Greetings, LS3 CMDRs!
You’ve made it to the Western Meridian! We are roughly 29500LY away from the comfortable beds and strong drinks at Schwann Port. However, each week brings us closer to those familiar and happy surroundings! I’m sure many of you discovered a great many planets, bodies and unique stars over the last few weeks. We are proud of you for your discoveries! You’ve advanced the breadth of human knowledge and made the galaxy just a little bit more connected!
That being said, the last two weeks were simply a practice run for this leg of the journey. The next two weeks will see you traveling 12,000 LY south and east towards the edge of one of the spiral arms of the Milky Way. The true Explorers among you will be chomping at the bit for all the exploration you’ll be able to accomplish over the next two weeks! There are no POIs for this leg, as no one has really explored out here. We are truly in uncharted space here, folks.
We suggest that if you find any particularly unique systems that you bring them to the attention of Expedition Leadership and we can help get them submitted to EDSM as POIs.
Over the next two weeks we genuinely do not know what you’ll experience as nobody really comes out here. Make the most of it, Explorers! Let’s see what we can find out here and talk about it over a campfire at the next meetup!!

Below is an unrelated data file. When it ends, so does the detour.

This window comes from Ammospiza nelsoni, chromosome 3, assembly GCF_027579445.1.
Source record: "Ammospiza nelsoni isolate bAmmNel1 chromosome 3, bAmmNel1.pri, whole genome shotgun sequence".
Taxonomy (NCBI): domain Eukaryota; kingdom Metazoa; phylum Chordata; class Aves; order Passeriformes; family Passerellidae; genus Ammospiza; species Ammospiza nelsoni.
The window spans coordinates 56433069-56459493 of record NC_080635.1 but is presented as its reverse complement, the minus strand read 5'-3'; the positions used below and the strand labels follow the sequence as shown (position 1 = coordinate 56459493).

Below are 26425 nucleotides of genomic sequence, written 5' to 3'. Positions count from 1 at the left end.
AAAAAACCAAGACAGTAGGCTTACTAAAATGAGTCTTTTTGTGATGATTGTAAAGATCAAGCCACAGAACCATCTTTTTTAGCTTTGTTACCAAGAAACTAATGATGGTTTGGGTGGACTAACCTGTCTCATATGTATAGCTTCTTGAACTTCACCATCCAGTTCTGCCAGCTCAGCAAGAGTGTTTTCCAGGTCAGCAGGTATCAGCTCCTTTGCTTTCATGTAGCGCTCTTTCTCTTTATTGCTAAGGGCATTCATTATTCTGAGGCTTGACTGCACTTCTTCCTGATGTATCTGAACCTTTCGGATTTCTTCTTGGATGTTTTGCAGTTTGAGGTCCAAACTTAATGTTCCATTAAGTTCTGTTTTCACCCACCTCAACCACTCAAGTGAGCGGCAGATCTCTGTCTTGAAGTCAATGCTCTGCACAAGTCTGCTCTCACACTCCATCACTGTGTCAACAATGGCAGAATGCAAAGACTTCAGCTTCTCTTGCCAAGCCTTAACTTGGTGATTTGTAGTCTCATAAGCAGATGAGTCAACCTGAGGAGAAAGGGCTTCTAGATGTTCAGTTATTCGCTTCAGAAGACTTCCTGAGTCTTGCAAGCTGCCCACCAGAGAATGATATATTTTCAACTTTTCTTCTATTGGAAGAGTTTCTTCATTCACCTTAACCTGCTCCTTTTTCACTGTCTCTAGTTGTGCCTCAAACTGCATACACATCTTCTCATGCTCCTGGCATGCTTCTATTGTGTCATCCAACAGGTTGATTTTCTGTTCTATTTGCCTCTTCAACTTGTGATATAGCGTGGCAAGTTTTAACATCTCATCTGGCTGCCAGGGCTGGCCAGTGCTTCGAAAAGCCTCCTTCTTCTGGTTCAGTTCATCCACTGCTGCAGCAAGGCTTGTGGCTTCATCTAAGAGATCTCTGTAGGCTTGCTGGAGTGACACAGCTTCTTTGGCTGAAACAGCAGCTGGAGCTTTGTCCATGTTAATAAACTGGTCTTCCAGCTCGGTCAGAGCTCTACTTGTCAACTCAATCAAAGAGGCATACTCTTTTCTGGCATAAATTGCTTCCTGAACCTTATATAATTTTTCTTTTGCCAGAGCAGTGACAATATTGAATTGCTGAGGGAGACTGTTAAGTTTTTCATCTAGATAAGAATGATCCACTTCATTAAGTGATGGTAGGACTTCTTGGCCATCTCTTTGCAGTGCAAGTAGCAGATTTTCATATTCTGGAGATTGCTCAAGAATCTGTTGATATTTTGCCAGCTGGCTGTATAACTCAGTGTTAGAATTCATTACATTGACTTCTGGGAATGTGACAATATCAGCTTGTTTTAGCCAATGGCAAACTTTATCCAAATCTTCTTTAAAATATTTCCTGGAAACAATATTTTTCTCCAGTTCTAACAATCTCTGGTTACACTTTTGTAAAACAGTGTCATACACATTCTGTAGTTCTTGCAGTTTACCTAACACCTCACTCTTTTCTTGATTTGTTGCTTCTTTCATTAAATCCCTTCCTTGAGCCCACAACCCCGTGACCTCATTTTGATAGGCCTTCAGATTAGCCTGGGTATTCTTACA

As a standard warning, stars are still fairly sparse out here. It is not hard to get stuck. If you are uncomfortable navigating these regions of space please do not feel bad to either hanging out near the FCs or traveling on them.
We will see you all again in two weeks!!
And like always, Expedition Leadership wishes you all safe travels and many unique finds!!
Waypoint 12: Little Trojan
System: Myoidu HS-S d4-3
The 2nd planet shares the orbit with planet 1. That wouldn’t be unusual if it were a binary planetary system. Instead planet 2 is on the lagrange point L4 or L5 of planet 1 which makes it a trojan.
The fact that their orbits should be stable and planet 2 is in fact on L4 or L5 was proven by flying next to planet 1 and checking the distance to planet 2. The small planet on L4/L5, the star and the large planet form an equilateral triangle which is easy to validate. The measured distance from planet 1 to 2 was within acceptable range to fulfill this requirement.
June 12th Meetup
|Region||Meetup Time||Mass Jump Time|
|Europe||1900 UTC||2000 UTC|
|Americas||2300 UTC||0000 UTC|